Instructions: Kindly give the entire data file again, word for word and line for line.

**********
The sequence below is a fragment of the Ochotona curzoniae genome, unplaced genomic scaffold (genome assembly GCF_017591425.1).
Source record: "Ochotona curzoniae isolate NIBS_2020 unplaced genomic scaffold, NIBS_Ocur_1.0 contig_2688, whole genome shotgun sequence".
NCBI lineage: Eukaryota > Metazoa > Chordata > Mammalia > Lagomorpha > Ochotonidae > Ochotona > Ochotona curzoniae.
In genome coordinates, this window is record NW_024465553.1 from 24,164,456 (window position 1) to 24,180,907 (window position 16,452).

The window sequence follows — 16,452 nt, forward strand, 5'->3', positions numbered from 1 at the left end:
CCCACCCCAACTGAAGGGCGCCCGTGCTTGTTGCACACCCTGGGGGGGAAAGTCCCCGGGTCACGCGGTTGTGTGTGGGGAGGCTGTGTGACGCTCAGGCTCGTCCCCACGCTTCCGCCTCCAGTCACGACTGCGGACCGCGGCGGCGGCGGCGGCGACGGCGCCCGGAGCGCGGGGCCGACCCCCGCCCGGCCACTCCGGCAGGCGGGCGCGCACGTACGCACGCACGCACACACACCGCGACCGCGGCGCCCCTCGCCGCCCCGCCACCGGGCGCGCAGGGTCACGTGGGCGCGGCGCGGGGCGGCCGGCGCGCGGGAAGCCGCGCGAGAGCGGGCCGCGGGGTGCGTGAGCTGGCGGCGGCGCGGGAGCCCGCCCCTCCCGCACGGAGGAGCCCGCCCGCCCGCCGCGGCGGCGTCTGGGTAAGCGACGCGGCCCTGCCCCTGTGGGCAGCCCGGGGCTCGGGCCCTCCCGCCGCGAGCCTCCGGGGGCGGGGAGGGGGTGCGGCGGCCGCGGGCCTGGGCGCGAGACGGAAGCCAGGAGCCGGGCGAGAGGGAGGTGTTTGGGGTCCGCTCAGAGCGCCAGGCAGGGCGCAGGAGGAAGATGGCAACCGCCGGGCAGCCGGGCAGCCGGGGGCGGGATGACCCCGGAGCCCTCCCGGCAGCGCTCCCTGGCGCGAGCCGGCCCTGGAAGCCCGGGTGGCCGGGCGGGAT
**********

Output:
The sequence below is a fragment of the Ochotona curzoniae genome, unplaced genomic scaffold (genome assembly GCF_017591425.1).
Source record: "Ochotona curzoniae isolate NIBS_2020 unplaced genomic scaffold, NIBS_Ocur_1.0 contig_2688, whole genome shotgun sequence".
NCBI lineage: Eukaryota > Metazoa > Chordata > Mammalia > Lagomorpha > Ochotonidae > Ochotona > Ochotona curzoniae.
In genome coordinates, this window is record NW_024465553.1 from 24,164,456 (window position 1) to 24,180,907 (window position 16,452).

The window sequence follows — 16,452 nt, forward strand, 5'->3', positions numbered from 1 at the left end:
CCCACCCCAACTGAAGGGCGCCCGTGCTTGTTGCACACCCTGGGGGGGAAAGTCCCCGGGTCACGCGGTTGTGTGTGGGGAGGCTGTGTGACGCTCAGGCTCGTCCCCACGCTTCCGCCTCCAGTCACGACTGCGGACCGCGGCGGCGGCGGCGGCGACGGCGCCCGGAGCGCGGGGCCGACCCCCGCCCGGCCACTCCGGCAGGCGGGCGCGCACGTACGCACGCACGCACACACACCGCGACCGCGGCGCCCCTCGCCGCCCCGCCACCGGGCGCGCAGGGTCACGTGGGCGCGGCGCGGGGCGGCCGGCGCGCGGGAAGCCGCGCGAGAGCGGGCCGCGGGGTGCGTGAGCTGGCGGCGGCGCGGGAGCCCGCCCCTCCCGCACGGAGGAGCCCGCCCGCCCGCCGCGGCGGCGTCTGGGTAAGCGACGCGGCCCTGCCCCTGTGGGCAGCCCGGGGCTCGGGCCCTCCCGCCGCGAGCCTCCGGGGGCGGGGAGGGGGTGCGGCGGCCGCGGGCCTGGGCGCGAGACGGAAGCCAGGAGCCGGGCGAGAGGGAGGTGTTTGGGGTCCGCTCAGAGCGCCAGGCAGGGCGCAGGAGGAAGATGGCAACCGCCGGGCAGCCGGGCAGCCGGGGGCGGGATGACCCCGGAGCCCTCCCGGCAGCGCTCCCTGGCGCGAGCCGGCCCTGGAAGCCCGGGTGGCCGGGCGGGAT